From the Dean
It has been a heartbreaking time at the University of Virginia.
As nurses and people who support them, we are uniquely positioned to understand the grief traumas like this one stir. We also understand the very human need we all have to lean on and support one another in the wake of violence and as events in our community continue to unfold.
Our hearts break for the three UVA students whose lives were cut short on Nov. 13, as they returned from a school field trip to Washington, D.C.—D’Sean Perry, Lavel Davis Jr., and Devin Chandler, three wonderful and promising young men—the two UVA students who were injured, and the families that love them. We also grieve for the suspected shooter, Christopher Darnell Jones Jr., also a UVA student, and the family members who love him.
Our students, faculty, and staff continue to feel (as we all do) frightened, baffled, anxious, violated, and angry— emotions very real and raw.
After a Monday night vigil on UVA's storied Lawn that gathered thousands in quiet contemplation, we gathered at the School of Nursing Tuesday morning with students from across the University over hot chocolate, with Kenny, the therapy dog, and other service animals mingling with us all. Mid-day Tuesday, our School's faculty and staff enjoyed, for the first time in two years, our traditional Thanksgiving Day luncheon, which was made even more meaningful and somber by what's happened in our community.
We repeatedly reminded students that their grades, exams, and clinicals could take a back seat to their well-being by encouraging them to attend specially developed programming from our Inclusion, Diversity, & Excellence Achievement (IDEA) and Compassionate Care Initiatives and seek support through the University's Student Health and Wellness and from one another. Grace and flexibility are and will continue to be the rule as we move into the latter part of our fall semester.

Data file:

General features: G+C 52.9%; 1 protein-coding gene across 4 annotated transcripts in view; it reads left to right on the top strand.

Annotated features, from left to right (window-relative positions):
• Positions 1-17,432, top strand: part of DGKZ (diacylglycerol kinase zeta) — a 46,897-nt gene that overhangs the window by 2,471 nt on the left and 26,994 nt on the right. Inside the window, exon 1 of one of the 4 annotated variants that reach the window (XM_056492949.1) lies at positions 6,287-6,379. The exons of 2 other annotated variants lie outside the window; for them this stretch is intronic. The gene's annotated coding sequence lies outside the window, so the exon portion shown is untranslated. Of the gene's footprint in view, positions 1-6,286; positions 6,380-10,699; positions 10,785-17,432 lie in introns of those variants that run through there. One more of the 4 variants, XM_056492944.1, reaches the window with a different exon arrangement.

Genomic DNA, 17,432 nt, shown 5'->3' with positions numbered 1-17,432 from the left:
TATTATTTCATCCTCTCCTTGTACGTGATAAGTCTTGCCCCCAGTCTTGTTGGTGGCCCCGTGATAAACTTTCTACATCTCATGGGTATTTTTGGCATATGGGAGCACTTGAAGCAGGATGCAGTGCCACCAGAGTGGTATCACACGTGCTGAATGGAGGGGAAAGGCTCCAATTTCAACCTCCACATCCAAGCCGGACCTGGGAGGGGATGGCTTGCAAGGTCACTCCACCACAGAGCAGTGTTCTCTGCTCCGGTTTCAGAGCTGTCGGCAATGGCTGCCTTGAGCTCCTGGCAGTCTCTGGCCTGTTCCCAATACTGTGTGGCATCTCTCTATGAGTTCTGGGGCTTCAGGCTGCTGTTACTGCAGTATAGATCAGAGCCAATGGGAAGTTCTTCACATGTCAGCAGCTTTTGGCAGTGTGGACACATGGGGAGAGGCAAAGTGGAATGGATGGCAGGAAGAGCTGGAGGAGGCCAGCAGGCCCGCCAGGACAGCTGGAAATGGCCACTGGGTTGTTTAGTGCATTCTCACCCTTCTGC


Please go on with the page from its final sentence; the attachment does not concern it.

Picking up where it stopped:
Ours is a community of caregivers. What I’ve observed in the aftermath of this tragedy has repeatedly reminded me of the deep and inherent spirit of compassion—precisely what made me want to return to UVA as dean. And while nothing can prepare us for times like these, we are a family and will move forward as one as we support one another and our extended UVA community. It is just what we nurses do.
I heard from so many of you last week, and thank each of you for keeping us and our UVA and UVA School of Nursing community in your thoughts and hearts. Your good wishes and support truly matter.
Thank you for reading this issue of VNL.
Marianne Baernholdt, PhD, MPH, RN, FAAN
Sadie Heath Cabaniss Professor and Dean